--> --> Abstract: Seismic- and Subseismic-Scale Sequence Stratigraphy: Insights from Permian Carbonate Outcrops, West Texas, by Stephen C. Ruppel and W. Bruce Ward; #90914(2000)

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Stephen C. Ruppel1, W. Bruce Ward1
(1) University of Texas at Austin, Austin, TX

Abstract: Seismic- and subseismic-scale sequence stratigraphy: Insights from permian carbonate outcrops, West Texas

Sequence stratigraphy is a powerful tool for defining and predicting the distribution and geometries of reservoir and nonreservoir facies in space and time. However, a significant disconnect commonly occurs between seismic- and reservoir-scale observations and interpretations of sequence architecture. In carbonate successions, this disconnect primarily occurs because seismic-scale sequence stratigraphic relationships are best expressed at platform margins, whereas most reservoirs are developed landward of these margins. Accordingly, seismic-scale sequence stratigraphic relationships are commonly not good predictors of inter- and intrareservoir carbonate stratigraphy.

Continuous platform to basin outcrops of Middle Permian (Leonardian) strata in the Sierra Diablo of West Texas present an opportunity to compare seismic-scale, platform-margin sequence architecture with the reservoir-scale cycle and high-frequency sequence (HFS) architecture of the platform. These classic outcrops reveal that individual seismically definable sequences, or composite sequences (CS), may actually comprise several HFS, whose boundaries are marked by facies offsets and truncation surfaces demonstrating significant sea-level fall and rise. Outcrops also indicate that whereas HFS are relatively symmetrical transgressive-regressive successions, CS commonly comprise dominantly transgressive successions, their highstand legs lost by forced regression and erosion. Companion studies of Leonardian reservoirs suggest that CS boundaries can be major flow barriers.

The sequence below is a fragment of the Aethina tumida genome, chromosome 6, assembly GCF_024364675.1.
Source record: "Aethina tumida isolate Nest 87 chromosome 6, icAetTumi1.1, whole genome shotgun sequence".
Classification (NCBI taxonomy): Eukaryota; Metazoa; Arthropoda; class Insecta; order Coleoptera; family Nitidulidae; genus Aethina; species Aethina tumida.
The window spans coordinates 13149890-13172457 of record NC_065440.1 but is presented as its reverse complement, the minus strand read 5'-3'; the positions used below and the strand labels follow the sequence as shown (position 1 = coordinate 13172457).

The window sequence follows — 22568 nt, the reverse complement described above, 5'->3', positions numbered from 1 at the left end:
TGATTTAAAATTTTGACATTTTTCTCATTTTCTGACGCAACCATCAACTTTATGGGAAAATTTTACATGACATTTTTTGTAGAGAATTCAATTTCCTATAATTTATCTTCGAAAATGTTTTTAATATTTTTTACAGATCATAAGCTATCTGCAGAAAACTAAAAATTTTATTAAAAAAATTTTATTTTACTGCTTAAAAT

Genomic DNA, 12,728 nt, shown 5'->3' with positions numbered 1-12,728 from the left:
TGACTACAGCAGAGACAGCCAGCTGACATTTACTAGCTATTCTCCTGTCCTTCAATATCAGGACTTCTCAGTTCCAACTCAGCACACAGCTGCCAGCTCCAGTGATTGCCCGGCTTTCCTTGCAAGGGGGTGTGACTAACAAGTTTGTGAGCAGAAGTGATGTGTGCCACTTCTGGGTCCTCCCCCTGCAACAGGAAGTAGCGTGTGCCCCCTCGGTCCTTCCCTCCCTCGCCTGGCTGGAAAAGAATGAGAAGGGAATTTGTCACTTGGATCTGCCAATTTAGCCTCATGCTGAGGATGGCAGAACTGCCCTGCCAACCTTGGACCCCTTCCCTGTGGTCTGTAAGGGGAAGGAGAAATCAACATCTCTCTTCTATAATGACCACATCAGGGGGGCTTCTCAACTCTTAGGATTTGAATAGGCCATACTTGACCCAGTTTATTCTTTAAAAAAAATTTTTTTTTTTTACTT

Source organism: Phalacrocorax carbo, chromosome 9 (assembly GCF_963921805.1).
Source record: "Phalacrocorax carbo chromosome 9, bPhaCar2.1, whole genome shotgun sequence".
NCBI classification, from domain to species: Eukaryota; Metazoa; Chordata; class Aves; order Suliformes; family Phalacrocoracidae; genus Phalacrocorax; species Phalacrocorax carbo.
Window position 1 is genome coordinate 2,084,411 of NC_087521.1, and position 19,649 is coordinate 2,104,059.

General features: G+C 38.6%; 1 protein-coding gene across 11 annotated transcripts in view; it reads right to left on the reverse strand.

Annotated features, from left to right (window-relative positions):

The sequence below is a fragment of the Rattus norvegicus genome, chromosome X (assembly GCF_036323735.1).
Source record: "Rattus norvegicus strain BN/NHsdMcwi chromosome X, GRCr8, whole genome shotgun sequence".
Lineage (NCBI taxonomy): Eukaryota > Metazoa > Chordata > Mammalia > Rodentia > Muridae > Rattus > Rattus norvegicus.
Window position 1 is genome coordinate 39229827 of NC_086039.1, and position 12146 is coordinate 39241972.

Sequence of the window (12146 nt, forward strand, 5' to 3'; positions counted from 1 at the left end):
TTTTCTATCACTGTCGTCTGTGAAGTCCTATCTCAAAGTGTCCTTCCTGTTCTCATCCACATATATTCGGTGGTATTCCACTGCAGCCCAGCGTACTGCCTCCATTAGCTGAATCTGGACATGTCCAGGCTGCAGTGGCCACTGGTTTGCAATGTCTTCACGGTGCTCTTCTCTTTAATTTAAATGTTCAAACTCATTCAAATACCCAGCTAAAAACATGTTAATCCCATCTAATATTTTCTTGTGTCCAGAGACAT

Although CS are difficult to identify in platform reservoirs even using 3-D seismic, HFS can typically be defined using core and logs. Interpretation of subsurface HFS stratigraphy in light of out-crop based relationships between HFS and CS can facilitate recognition of all sequence boundaries and form the basis for more accurate characterization of reservoir architecture

AAPG Search and Discovery Article #90914©2000 AAPG Annual Convention, New Orleans, Louisiana